The participation of local firms in the Nigerian oil and gas industry may have fallen significantly as the slump in global crude oil prices has left many of them without contracts.
The sharp drop in prices has forced oil companies, including the big ones, to cut capital expenditure budgets, lay off employees and suspend some projects.
Global benchmark Brent crude, which peaked at $115 per barrel in June 2014, fell to as low of $27 per barrel in January this year. It traded around $45 per barrel on Wednesday.
Industry experts, who spoke with our correspondent in separate interviews, described the sustained low oil price regime as a major threat to the gains recorded by the Nigerian local content initiative.
The Nigerian Oil and Gas Industry Content Development Act or local content, which came into existence on April 22, 2010, has boosted the participation of local firms in the industry in recent years.
The Act, which directly affects operating companies, contractors, sub-contractors and service providers, seeks to increase indigenous participation in the oil and gas industry by prescribing minimum thresholds for the use of local services and materials and to promote the employment of Nigerian staff in the industry.
The Head of Energy Research, Ecobank Capital, Mr. Dolapo Oni, said, “One of the key segments that we saw a lot of local players participating in, which has been affected by the oil slump, is drilling .”
He said a lot of Nigerian companies, because they couldn’t access oil fields, went into provision of drilling services.
“But unfortunately, the slump in crude oil prices has now forced a lot of oil companies to cut their drilling programmes. So, their needs for this particular type of services have dropped significantly.
Citing data from Baker Hughes, Oni said the rig count for Nigeria dropped to just six (four offshore and two onshore) in February, as against 33 rigs or more at a time in the past.
He said, “Clearly, that industry has really taken a major hit. Most of the drilling companies are complaining that they have rigs but no jobs.
“Another segment that we saw a lot of Nigerians going into was marine logistics. But it had been manageably okay because whether you are exploring, appraising or doing field development, as long as your site is offshore, you will need boats and helicopters.”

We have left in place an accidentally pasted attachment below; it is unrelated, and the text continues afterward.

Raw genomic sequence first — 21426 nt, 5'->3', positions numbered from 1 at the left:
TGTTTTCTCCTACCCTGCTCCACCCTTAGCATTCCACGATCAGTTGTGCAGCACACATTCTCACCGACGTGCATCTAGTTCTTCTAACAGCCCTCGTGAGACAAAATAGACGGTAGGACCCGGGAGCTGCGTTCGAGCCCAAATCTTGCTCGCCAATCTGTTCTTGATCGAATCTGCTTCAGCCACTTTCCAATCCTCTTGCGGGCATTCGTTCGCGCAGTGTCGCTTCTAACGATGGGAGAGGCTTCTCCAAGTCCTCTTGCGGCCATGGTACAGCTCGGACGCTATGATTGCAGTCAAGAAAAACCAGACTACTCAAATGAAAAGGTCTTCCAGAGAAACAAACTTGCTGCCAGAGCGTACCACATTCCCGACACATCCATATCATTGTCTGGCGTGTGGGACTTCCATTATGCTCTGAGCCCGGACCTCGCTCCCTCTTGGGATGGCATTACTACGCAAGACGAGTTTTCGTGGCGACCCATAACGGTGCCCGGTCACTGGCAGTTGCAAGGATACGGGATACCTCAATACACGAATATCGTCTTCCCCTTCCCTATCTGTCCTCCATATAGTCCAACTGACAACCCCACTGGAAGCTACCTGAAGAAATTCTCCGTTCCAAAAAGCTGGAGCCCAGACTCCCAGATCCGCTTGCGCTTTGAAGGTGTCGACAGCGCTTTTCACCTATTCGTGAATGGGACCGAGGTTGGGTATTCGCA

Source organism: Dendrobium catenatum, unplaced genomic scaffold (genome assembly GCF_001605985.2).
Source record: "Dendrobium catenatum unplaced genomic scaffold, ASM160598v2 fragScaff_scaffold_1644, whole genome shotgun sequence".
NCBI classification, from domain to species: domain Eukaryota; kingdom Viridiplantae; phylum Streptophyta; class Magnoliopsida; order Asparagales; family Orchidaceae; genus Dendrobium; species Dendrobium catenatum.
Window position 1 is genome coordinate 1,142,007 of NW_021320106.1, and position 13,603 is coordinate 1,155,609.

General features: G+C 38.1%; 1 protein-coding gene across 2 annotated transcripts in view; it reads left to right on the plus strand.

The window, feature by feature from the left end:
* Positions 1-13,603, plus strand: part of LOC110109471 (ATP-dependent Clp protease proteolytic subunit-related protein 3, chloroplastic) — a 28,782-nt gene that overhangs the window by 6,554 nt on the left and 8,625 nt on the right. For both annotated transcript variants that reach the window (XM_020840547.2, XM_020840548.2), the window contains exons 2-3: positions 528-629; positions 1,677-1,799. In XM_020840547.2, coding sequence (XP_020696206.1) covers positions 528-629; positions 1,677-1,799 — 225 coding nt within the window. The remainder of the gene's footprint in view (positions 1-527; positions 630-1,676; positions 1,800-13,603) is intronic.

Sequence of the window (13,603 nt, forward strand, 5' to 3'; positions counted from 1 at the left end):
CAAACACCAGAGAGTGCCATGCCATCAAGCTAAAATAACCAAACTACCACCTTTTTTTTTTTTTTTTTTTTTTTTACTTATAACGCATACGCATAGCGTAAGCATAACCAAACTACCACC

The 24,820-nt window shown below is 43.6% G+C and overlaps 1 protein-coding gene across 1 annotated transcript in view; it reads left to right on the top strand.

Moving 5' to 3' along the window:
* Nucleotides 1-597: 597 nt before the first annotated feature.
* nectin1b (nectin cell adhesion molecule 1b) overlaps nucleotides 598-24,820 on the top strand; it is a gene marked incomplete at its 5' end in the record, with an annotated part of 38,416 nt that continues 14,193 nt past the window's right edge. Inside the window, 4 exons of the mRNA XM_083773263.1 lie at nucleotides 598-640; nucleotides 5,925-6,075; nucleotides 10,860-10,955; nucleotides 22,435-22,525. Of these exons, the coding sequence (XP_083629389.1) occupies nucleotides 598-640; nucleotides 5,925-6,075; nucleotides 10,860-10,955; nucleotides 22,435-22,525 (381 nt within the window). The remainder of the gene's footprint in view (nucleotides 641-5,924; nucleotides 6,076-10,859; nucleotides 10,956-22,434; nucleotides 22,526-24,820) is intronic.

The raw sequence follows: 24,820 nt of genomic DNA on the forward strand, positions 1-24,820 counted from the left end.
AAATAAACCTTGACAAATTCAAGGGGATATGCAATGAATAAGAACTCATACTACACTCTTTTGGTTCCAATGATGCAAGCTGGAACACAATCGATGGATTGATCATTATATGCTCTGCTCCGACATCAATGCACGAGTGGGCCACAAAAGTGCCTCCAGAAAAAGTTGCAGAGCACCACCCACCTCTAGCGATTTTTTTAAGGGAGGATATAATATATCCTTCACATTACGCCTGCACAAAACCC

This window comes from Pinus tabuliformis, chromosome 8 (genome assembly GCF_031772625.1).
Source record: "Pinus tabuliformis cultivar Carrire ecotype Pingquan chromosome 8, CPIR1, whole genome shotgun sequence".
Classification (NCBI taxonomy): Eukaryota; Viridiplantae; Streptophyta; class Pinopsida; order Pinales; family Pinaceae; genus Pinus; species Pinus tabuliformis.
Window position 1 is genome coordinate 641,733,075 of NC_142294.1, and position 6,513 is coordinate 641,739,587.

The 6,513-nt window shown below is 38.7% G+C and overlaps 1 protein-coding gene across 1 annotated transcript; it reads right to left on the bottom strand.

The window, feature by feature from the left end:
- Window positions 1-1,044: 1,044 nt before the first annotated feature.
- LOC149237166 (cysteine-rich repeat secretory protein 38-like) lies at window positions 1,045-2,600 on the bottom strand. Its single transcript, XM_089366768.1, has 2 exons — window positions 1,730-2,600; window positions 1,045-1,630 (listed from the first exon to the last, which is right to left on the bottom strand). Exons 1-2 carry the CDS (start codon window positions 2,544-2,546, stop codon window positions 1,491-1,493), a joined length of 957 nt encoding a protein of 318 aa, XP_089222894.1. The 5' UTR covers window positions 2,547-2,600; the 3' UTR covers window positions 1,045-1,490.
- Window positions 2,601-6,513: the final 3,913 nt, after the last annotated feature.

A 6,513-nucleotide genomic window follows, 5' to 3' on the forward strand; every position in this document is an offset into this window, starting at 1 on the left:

Oni said some of the local firms “have been going under water already,” adding, “Just that because that segment is very private – they are not public or quoted – we don’t hear those stories. A lot of them have had to look at other lines of business, move out of their core business because there is absolutely no business there again. A lot of them have laid off staff.”
The President, Nigerian Association for Energy Economics, Prof. WumiIledare, noted that the activity level in industry had gone low because of the low oil price regime.
He said, “There is not much activity in the industry. The people providing most of the national content-driven services, there is no job for them to do.
“If you look at the drilling companies, the wireline services companies, even the indigenous oil and gas companies are grossly affected because of this low oil price regime. More so, when they have to depend on foreign exchange to be able to execute some of the things they are doing.”
The professor of petroleum economics noted that the oil slump might force some local firms out of operation, saying, “What will you do if you can’t keep your door open because the service you want to render is not being demanded?
“In order to prevent that from happening, government needs to look at what they can do in order to sustain indigenous participation in the oil industry.”
Iledare said under a low oil price regime, government could put in place incentives to encourage oil and gas companies to engage in activities that they would otherwise shy away from at a time like this.
“This will make it possible for local companies to be engaged and it will have a multiplier effect on the economy.”